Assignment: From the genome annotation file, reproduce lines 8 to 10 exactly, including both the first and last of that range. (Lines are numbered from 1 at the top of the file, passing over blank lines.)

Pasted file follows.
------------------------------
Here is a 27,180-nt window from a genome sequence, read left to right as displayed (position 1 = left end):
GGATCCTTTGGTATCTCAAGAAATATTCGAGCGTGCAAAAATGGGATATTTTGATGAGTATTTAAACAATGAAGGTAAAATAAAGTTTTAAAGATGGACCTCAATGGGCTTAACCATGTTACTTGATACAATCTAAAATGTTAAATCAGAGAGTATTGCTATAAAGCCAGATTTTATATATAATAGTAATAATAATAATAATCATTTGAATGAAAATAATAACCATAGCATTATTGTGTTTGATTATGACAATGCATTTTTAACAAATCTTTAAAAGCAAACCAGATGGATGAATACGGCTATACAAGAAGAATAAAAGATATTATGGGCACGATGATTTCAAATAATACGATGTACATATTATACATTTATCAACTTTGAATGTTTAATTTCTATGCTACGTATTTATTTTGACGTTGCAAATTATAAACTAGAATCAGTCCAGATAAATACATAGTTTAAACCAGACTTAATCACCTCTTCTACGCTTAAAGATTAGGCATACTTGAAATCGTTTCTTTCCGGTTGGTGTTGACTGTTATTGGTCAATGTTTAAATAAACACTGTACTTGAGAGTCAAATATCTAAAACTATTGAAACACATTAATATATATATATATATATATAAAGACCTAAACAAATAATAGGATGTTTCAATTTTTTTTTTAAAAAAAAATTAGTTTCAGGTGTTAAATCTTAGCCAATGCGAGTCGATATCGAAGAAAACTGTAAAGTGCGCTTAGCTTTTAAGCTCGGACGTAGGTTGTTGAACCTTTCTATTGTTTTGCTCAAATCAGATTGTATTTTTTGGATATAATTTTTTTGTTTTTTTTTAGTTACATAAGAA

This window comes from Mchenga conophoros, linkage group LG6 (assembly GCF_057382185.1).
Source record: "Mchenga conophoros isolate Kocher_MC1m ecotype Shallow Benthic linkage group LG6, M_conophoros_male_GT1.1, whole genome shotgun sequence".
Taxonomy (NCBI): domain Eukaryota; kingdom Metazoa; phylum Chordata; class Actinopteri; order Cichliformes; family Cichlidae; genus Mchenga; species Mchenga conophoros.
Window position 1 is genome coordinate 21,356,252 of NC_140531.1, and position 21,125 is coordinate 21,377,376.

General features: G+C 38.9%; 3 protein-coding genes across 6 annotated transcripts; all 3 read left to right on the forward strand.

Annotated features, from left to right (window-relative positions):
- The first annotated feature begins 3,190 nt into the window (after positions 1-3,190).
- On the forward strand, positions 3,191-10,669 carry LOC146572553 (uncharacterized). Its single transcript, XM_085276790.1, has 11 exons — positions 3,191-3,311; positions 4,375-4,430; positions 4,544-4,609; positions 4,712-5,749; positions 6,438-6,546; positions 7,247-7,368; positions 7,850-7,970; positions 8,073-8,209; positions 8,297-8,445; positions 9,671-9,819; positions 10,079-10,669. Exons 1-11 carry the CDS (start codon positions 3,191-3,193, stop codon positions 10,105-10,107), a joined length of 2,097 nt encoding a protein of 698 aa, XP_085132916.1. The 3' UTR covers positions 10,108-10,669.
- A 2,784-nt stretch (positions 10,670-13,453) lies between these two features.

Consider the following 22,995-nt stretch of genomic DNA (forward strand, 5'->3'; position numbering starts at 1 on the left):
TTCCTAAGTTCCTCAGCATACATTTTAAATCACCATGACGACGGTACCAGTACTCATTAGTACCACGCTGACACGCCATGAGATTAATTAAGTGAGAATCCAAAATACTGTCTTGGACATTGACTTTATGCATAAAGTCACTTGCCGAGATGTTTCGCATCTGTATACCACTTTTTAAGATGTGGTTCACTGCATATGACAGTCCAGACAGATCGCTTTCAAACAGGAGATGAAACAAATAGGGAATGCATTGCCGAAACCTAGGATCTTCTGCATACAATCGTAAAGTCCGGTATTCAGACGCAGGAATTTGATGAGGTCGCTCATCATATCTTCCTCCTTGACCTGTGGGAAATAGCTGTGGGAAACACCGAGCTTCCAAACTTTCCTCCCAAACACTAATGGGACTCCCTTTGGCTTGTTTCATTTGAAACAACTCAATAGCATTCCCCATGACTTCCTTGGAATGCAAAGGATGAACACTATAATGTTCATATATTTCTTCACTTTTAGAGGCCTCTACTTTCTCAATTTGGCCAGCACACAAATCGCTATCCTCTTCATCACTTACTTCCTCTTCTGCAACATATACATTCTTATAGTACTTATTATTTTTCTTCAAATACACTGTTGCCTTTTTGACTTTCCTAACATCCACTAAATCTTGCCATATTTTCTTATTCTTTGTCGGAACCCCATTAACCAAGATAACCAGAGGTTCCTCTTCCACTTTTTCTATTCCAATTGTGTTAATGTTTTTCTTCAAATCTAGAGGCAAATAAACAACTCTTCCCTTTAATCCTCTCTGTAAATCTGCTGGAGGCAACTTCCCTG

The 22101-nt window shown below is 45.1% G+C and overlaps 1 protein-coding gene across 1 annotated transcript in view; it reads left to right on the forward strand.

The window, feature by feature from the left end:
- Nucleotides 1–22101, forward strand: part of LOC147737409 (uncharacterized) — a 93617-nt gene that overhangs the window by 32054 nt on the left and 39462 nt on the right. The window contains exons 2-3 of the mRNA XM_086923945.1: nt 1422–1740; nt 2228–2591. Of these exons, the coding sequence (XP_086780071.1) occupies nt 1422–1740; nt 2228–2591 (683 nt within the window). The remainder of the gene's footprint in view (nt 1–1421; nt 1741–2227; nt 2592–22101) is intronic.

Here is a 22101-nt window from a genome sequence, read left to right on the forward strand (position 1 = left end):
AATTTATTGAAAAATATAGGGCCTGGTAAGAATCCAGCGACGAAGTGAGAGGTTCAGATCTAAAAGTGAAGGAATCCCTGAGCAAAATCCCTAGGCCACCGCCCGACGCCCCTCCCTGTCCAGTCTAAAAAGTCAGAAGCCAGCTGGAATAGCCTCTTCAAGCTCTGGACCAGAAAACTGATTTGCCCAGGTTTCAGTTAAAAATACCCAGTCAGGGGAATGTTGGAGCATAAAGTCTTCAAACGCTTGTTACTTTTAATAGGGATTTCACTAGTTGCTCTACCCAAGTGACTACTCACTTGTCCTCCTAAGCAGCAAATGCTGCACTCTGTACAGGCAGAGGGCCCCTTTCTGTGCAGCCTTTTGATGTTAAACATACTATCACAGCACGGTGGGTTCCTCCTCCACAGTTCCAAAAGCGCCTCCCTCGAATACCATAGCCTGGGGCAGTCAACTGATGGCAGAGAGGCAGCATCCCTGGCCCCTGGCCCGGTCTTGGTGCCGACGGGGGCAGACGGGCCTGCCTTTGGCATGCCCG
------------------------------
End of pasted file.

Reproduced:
Annotated features, from left to right (window-relative positions):
- The first annotated feature begins 3,190 nt into the window (after positions 1-3,190).
- On the forward strand, positions 3,191-10,669 carry LOC146572553 (uncharacterized). Its single transcript, XM_085276790.1, has 11 exons — positions 3,191-3,311; positions 4,375-4,430; positions 4,544-4,609; positions 4,712-5,749; positions 6,438-6,546; positions 7,247-7,368; positions 7,850-7,970; positions 8,073-8,209; positions 8,297-8,445; positions 9,671-9,819; positions 10,079-10,669. Exons 1-11 carry the CDS (start codon positions 3,191-3,193, stop codon positions 10,105-10,107), a joined length of 2,097 nt encoding a protein of 698 aa, XP_085132916.1. The 3' UTR covers positions 10,108-10,669.